From merengue to salsa, dance and music are at the heart of the Latino community. Latin dance celebrates culture, history, family, and joyous occasions. Now Latin dance is proving to help the working memory of older Latinos. Latinos age 55 or older who participated in a culturally relevant Latin dance program for 8 months significantly improved their working memory, compared to other peers in a controlled group that attended educational workshops, according to a recent study by researchers from the University of Illinois Urbana-Champaign. Let’s explore why Latin dance is so beneficial. What Did the Latin Dance Study Explore?  The recent study examined changes in cognitive performance among over 330 middle-aged and older Latinos participating in the Balance and Activity in ...

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Latinos, Become an Organ Donor Today!


Minority Organ Donor

Just as Latinos are underrepresented in medicine and clinical trials, they are also underrepresented in organ donation. In honor of August being National Minority Donor Awareness Month, here’s everything you need to know about organ donation, and why you should become a donor. What is Organ Donation and Transplantation? Organ donation and transplantation involves removing an organ from one person (the donor) and surgically placing it in another (the recipient). This process is done when the recipient’s organ has failed and they need a new organ to survive. Organ donation and transplantation can be performed with both living and deceased donors. Living Donation A living donation is an opportunity to save a life when you are still alive. Organs that can be donated ...

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You Can Help Researchers Across Texas!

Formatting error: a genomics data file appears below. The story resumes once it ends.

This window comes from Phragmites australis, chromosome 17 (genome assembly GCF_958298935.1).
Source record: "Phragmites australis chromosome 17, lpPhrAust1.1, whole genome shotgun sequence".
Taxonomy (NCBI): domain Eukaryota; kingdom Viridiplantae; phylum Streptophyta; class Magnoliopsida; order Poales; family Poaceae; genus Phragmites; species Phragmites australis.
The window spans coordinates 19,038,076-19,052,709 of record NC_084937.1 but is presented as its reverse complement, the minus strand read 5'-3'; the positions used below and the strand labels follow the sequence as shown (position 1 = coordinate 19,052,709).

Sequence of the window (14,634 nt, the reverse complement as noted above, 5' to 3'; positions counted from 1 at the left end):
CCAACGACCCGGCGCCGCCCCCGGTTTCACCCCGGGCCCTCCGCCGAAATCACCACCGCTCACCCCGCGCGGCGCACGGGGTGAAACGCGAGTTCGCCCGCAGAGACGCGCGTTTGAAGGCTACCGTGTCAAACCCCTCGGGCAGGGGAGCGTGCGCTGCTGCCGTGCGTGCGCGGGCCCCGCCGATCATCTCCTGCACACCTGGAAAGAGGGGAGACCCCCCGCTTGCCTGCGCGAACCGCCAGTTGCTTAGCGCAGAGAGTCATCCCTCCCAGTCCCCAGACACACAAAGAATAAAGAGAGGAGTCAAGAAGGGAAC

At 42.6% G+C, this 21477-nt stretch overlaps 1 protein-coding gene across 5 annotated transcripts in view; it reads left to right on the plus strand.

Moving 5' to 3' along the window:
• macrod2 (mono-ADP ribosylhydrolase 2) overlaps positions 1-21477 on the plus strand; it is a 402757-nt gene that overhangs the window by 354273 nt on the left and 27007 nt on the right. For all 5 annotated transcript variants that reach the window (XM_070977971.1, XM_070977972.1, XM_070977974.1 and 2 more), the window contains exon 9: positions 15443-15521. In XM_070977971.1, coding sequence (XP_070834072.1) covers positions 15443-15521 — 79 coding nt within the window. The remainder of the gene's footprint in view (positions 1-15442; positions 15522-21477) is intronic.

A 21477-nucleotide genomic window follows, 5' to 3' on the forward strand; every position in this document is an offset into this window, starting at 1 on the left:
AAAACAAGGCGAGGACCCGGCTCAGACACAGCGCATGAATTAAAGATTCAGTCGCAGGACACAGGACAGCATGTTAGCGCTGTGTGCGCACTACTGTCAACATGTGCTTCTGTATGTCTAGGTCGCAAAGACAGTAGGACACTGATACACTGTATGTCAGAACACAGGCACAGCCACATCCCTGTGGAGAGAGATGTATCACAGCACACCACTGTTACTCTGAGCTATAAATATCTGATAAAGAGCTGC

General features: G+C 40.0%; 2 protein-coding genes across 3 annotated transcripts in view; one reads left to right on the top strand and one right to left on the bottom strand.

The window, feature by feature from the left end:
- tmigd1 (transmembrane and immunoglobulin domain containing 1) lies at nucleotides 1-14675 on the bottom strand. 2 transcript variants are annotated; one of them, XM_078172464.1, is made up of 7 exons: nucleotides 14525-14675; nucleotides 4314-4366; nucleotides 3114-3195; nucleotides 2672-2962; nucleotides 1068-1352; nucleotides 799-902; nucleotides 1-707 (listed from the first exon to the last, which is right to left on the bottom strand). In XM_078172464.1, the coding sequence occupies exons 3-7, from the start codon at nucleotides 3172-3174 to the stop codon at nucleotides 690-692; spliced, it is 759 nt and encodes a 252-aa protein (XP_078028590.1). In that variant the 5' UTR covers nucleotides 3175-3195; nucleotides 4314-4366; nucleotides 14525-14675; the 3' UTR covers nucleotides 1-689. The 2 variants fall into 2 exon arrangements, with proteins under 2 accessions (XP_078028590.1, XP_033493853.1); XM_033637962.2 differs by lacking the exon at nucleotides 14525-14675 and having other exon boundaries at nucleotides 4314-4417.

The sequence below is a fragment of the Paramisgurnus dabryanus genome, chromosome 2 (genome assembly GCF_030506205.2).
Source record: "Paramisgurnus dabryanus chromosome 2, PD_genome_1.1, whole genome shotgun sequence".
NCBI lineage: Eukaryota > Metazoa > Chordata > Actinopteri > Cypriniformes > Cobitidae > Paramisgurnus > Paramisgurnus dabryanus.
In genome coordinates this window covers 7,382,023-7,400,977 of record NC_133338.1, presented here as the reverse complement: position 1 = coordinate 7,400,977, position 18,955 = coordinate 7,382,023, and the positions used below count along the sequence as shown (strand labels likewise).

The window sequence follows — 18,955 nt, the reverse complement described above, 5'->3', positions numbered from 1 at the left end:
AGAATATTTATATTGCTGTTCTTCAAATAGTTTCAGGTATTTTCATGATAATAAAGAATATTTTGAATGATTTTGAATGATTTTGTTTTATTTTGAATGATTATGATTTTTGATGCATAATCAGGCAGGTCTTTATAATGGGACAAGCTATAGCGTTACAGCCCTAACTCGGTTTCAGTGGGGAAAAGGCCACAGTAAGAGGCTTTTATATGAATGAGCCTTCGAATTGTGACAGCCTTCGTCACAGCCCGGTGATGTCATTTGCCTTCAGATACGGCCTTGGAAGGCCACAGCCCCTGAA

Patient greeted by doctor.

UT Health San Antonio and other Texas universities are looking for healthy adults age 18 and older to participate in research studies across the state. Learn more about this opportunity and how you can participate! What is the Aim of the Studies? The University of Texas System Health Biobank Consortium is a collaborative effort among eight UT institutions to standardize and expand access to human biospecimens. Biospecimens are materials from the human body. They include tissues (hair, skin, or organs) and fluids (blood, urine, or saliva). These samples contain cellular, molecular, and chemical information. Along with the samples, biosbanks store biospecimens with personal and medical information (age, sex, race/ethnicity) and details about a donor’s lifetime environmental ...

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Donate a Biospecimen Today to Improve Latino Health Outcomes!



Have you ever wanted to help improve Latino health? Now is your chance! The National Institutes of Health’s All of Us Research Program is recruiting at least one million diverse people to share information about their health history and environment. Information collected for the database helps researchers learn how biology, lifestyle, and our environment affects our health. As part of the effort, participants donate a biospecimen in the form of a blood or saliva sample. Biospecimens can help researchers find new ways to prevent, diagnose, or treat diseases, such as Alzheimer’s or cancer, among Latinos and other groups. “We may study your samples to measure things that naturally occur within our bodies, for example, cholesterol,” according to the All of Us ...

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New Study Aims to Create Risk “Scorecard” for Dementia/Alzheimer’s Disease


Clinical Trials on Alzheimer's

Researchers at UC Davis Health and the University of Texas Health Science Center at Houston (UTHealth Houston) are working on a new study to predict who is most at risk for dementia or Alzheimer’s disease. The study includes creating a health ‘scorecard’ for dementia risk. Here’s what you need to know about the study and how you can participate. Study Goal UT Health San Antonio will be the clinical research site for the Diverse Vascular Contributions to Cognitive Impairment and Dementia (Diverse VCID) study. Data will be collected through brain scans, genetics, and other key biomarkers. “Putting these very different pieces of information together, our ultimate goal is to really come up with a risk profile,” Dr. Charles DeCarli, Professor of Neurology and ...